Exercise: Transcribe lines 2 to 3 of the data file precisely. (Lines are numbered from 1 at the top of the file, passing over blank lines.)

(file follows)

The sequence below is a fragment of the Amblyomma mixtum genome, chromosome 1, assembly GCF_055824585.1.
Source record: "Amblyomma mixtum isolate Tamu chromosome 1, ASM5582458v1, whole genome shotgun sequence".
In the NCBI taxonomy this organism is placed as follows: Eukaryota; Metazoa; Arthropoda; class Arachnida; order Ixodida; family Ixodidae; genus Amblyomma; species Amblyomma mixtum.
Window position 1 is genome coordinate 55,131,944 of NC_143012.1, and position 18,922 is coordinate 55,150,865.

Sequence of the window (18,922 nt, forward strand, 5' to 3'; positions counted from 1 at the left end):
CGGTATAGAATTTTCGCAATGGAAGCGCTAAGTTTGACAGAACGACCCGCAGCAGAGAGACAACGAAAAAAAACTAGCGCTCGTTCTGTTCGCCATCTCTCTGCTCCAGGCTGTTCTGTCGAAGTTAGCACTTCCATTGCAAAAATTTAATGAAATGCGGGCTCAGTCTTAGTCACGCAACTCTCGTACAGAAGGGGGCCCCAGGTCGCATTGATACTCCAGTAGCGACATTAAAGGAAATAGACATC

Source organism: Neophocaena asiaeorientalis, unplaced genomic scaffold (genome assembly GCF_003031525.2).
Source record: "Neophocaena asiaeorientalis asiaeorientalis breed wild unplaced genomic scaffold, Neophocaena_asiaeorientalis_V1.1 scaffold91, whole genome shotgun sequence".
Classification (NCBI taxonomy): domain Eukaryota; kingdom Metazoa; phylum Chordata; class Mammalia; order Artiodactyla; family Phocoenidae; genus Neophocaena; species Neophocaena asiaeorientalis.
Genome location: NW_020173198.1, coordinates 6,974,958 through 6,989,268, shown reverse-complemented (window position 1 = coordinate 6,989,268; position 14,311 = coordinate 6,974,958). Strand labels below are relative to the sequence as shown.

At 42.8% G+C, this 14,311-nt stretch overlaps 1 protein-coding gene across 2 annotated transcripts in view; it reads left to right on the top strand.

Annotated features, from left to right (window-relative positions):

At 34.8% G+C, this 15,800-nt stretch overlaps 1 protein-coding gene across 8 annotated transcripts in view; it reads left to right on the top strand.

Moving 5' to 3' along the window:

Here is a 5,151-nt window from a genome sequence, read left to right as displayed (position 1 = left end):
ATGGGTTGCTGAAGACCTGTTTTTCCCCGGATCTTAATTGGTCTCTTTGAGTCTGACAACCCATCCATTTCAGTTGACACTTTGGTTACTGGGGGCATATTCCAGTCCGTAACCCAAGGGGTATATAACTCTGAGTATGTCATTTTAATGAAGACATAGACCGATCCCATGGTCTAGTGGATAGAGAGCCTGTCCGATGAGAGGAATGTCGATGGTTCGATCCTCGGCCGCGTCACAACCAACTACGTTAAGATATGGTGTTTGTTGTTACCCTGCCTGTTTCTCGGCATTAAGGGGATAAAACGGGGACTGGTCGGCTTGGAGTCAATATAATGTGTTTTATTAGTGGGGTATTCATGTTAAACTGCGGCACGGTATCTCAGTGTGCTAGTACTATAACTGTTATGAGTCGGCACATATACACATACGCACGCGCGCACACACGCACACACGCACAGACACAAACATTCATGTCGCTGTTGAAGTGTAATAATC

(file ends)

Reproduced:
Source record: "Amblyomma mixtum isolate Tamu chromosome 1, ASM5582458v1, whole genome shotgun sequence".
In the NCBI taxonomy this organism is placed as follows: Eukaryota; Metazoa; Arthropoda; class Arachnida; order Ixodida; family Ixodidae; genus Amblyomma; species Amblyomma mixtum.